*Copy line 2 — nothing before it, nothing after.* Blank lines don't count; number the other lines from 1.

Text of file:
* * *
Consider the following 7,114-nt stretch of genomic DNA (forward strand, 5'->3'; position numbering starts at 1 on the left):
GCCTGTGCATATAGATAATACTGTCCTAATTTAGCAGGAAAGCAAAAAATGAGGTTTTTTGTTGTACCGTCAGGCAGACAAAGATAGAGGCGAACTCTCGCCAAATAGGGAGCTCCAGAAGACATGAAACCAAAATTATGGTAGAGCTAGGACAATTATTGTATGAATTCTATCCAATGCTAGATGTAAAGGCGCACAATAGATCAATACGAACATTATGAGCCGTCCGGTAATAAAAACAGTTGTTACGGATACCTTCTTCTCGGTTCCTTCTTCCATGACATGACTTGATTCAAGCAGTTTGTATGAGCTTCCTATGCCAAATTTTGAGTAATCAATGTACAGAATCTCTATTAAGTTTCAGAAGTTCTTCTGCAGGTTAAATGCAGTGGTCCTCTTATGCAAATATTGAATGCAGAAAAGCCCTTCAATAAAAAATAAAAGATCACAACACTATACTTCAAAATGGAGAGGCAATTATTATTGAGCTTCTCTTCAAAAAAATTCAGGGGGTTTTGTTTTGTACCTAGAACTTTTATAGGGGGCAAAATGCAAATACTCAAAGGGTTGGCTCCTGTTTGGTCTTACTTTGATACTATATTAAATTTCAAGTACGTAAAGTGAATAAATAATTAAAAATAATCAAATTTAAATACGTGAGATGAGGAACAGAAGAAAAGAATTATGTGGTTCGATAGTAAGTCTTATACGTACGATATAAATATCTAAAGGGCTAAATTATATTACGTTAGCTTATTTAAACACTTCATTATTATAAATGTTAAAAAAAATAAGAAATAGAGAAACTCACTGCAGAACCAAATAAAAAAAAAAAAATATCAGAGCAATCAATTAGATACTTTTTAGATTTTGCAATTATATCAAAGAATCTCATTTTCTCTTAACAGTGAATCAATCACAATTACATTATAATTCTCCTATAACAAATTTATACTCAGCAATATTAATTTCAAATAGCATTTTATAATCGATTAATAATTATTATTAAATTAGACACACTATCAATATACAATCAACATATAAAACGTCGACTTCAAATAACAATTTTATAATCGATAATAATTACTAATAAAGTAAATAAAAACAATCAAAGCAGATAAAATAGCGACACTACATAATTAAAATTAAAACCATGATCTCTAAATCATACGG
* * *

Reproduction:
GCCTGTGCATATAGATAATACTGTCCTAATTTAGCAGGAAAGCAAAAAATGAGGTTTTTTGTTGTACCGTCAGGCAGACAAAGATAGAGGCGAACTCTCGCCAAATAGGGAGCTCCAGAAGACATGAAACCAAAATTATGGTAGAGCTAGGACAATTATTGTATGAATTCTATCCAATGCTAGATGTAAAGGCGCACAATAGATCAATACGAACATTATGAGCCGTCCGGTAATAAAAACAGTTGTTACGGATACCTTCTTCTCGGTTCCTTCTTCCATGACATGACTTGATTCAAGCAGTTTGTATGAGCTTCCTATGCCAAATTTTGAGTAATCAATGTACAGAATCTCTATTAAGTTTCAGAAGTTCTTCTGCAGGTTAAATGCAGTGGTCCTCTTATGCAAATATTGAATGCAGAAAAGCCCTTCAATAAAAAATAAAAGATCACAACACTATACTTCAAAATGGAGAGGCAATTATTATTGAGCTTCTCTTCAAAAAAATTCAGGGGGTTTTGTTTTGTACCTAGAACTTTTATAGGGGGCAAAATGCAAATACTCAAAGGGTTGGCTCCTGTTTGGTCTTACTTTGATACTATATTAAATTTCAAGTACGTAAAGTGAATAAATAATTAAAAATAATCAAATTTAAATACGTGAGATGAGGAACAGAAGAAAAGAATTATGTGGTTCGATAGTAAGTCTTATACGTACGATATAAATATCTAAAGGGCTAAATTATATTACGTTAGCTTATTTAAACACTTCATTATTATAAATGTTAAAAAAAATAAGAAATAGAGAAACTCACTGCAGAACCAAATAAAAAAAAAAAAATATCAGAGCAATCAATTAGATACTTTTTAGATTTTGCAATTATATCAAAGAATCTCATTTTCTCTTAACAGTGAATCAATCACAATTACATTATAATTCTCCTATAACAAATTTATACTCAGCAATATTAATTTCAAATAGCATTTTATAATCGATTAATAATTATTATTAAATTAGACACACTATCAATATACAATCAACATATAAAACGTCGACTTCAAATAACAATTTTATAATCGATAATAATTACTAATAAAGTAAATAAAAACAATCAAAGCAGATAAAATAGCGACACTACATAATTAAAATTAAAACCATGATCTCTAAATCATACGG